• Welcome! It’s great to see you.

    If you'd like to talk with people who know what it's like

    Our forum members are people, maybe like yourself, who experience mental health difficulties or who have had them at some point in their life.

Adjusting meds after a few "stable" years

Z

Zarathustra

New member
Joined
Jan 14, 2018
Messages
2
Hi

I have been relatively stable the last few years. I still have my voices constantly talking, but it is not the "psychosis" voices, if that makes sense, and I keep my delusions under check. According to my old doc, I am a success story. The problem is, I am not really a person. I am 100% on autopilot. No deeper thoughts, no desires, no nothing. I just go through the motions literally just waiting to die.

A few night ago, I spontaneously decided not to take my antipsychotic. Within a day I felt like I had awoken from a 3 year dream. I could think again. And neither me or my voices were happy with the way things were going. People always go on about how evil lobotomies were, but at least that was something that was done to you. Now we are in a situation were we willingly have to say every night, I will kill everything that is me, for a slim change of a "normal" life.

The next night I stared at my Risnia and Seroquel for about 3 hours, not knowing what to do. Eventually I decided to do the "responsible" thing and take them. Then I started thinking, if my current dosage kept me stable for a while, maybe I can lower it. Maybe do some experimenting. I wont be discussing it with my Doc. It only took a few years to realize they have no idea what they are talking about and would rather drug you to high hell instead of actually asking what is bothering you.

Has anyone managed to lower their meds significantly while staying relatively "stable"?
 
L

linus

Well-known member
Joined
Mar 27, 2019
Messages
1,722
Location
Eastern Europe
There is a huge risk you are taking because after so many years of antipsychotics you have what is called dopamine-hypersensitivity that basically puts you in psychosis as soon as the meds are out of your system. The only responsible way to reduce the dosage is to do it very slowly, baby steps each month, no sooner and discuss this with your medic, it’s your call on how you want to be treated and feel.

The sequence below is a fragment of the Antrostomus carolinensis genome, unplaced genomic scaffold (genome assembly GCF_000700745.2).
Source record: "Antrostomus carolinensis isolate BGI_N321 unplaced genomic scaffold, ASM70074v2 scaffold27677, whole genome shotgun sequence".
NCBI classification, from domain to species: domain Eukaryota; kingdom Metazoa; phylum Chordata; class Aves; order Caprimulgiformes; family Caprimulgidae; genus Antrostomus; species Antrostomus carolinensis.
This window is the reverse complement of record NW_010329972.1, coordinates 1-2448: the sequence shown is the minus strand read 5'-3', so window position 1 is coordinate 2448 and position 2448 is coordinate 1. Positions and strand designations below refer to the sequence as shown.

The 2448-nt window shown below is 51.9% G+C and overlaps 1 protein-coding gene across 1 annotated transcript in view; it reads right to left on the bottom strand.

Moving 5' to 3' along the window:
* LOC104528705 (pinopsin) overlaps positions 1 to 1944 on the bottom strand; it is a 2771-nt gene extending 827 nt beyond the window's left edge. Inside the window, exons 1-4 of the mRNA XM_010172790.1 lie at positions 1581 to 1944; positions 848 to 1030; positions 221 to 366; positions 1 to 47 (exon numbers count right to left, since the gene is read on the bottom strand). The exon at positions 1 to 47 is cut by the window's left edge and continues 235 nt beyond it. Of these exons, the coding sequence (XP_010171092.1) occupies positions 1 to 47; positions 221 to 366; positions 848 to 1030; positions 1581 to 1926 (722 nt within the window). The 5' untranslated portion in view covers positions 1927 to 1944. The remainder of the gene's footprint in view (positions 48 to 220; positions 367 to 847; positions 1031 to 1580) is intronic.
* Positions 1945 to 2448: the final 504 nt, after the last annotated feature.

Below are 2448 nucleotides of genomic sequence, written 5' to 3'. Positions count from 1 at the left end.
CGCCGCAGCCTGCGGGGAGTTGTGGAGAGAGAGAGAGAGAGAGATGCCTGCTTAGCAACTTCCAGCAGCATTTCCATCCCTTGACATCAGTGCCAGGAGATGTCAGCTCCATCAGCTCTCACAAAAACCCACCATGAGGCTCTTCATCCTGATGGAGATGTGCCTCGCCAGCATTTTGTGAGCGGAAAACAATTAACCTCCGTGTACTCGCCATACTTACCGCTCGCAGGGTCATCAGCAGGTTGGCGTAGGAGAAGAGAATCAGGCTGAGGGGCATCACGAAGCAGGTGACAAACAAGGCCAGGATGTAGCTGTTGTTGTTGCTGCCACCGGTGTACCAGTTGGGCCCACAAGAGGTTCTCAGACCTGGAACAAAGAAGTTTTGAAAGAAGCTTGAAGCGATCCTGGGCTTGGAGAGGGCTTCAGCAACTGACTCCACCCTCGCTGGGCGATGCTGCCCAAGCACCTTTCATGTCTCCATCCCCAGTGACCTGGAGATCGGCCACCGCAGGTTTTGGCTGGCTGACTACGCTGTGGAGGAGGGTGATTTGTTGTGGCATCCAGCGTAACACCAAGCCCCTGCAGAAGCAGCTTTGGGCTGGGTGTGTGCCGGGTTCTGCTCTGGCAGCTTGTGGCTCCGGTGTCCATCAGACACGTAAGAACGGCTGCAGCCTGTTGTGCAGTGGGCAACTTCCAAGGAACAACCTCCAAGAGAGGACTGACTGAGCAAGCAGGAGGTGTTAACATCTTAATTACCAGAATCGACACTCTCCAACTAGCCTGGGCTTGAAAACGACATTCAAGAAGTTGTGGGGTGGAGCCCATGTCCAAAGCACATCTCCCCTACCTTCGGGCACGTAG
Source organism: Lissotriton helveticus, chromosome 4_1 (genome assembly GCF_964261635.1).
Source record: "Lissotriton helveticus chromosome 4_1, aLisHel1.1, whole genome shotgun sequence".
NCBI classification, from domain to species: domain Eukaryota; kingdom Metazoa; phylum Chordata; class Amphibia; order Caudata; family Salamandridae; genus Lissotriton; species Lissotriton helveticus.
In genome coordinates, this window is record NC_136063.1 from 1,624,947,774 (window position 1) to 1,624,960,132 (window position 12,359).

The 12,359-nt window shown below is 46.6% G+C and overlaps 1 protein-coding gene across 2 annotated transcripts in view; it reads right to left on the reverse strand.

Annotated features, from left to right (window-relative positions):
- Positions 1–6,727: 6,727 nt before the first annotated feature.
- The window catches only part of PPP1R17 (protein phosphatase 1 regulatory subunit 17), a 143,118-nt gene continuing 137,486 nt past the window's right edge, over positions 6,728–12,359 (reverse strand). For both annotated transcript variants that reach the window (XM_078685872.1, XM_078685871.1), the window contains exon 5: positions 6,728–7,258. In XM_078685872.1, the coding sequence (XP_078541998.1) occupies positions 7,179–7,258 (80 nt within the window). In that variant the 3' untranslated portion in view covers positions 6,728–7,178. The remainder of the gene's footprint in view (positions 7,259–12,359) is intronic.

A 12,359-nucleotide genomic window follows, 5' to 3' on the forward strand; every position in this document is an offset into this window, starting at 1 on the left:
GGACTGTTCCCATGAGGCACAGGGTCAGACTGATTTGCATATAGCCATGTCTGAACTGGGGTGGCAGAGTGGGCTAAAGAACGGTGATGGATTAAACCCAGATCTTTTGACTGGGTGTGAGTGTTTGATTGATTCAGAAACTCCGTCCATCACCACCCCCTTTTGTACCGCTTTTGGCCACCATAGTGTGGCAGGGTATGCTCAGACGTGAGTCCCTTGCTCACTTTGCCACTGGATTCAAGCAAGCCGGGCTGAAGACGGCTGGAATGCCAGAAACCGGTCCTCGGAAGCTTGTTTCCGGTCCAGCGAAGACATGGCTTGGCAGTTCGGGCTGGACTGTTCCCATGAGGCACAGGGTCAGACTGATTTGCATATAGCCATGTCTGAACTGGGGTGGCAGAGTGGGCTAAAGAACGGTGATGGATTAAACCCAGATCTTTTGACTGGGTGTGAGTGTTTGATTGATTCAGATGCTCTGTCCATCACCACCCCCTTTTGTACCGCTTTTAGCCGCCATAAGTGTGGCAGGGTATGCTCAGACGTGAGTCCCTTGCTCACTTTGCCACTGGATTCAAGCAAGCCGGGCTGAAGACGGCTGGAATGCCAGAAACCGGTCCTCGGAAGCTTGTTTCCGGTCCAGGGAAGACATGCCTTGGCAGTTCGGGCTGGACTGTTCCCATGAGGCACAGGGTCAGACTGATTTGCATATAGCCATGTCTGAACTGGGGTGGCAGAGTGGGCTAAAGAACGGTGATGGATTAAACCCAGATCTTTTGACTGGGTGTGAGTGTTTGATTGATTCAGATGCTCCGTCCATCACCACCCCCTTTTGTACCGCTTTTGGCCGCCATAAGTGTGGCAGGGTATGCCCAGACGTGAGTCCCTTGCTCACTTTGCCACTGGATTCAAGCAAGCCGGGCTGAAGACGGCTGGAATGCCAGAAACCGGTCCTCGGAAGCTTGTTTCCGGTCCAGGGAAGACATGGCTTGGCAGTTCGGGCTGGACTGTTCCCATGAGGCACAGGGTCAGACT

albagobragh

albagobragh

Well-known member
Joined
May 17, 2019
Messages
470
Location
UK
It's possible to taper down medication but I think it is best done under the guidance of your doctor.

I was on a 400mg depot of Aripiprazole while I was on a CTO. I agreed to taper down instead of stopping instantly when I came off the CTO, they put me on 10mg, and the effect was significant. I felt more 'alive' and less fatigue etc. I had no other adverse effects such as psychosis. I'm apparently going to taper down to 5mg in January 2022. They are taking it slowly.

This approach is preferable to me rushing it as I have done on previous occasions where I have just ended back on the psych ward.
 
NWiddi

NWiddi

Well-known member
Forum Safety Team
Joined
May 6, 2017
Messages
7,390
Location
Sheffield
Safety Notice: Always seek the advice of your doctor, psychiatrist or other qualified health professional before making any changes to your medications or with any questions you may have regarding drugs/medications. In considering coming off psychiatric drugs it is very important that you are aware that most psychiatric drugs can cause withdrawal reactions, sometimes including life-threatening emotional and physical withdrawal problems. In short, it is not only dangerous to start taking psychiatric drugs, it can also be dangerous to stop them. Withdrawal from psychiatric drugs should only be done carefully under experienced clinical supervision.
 

Similar threads

Top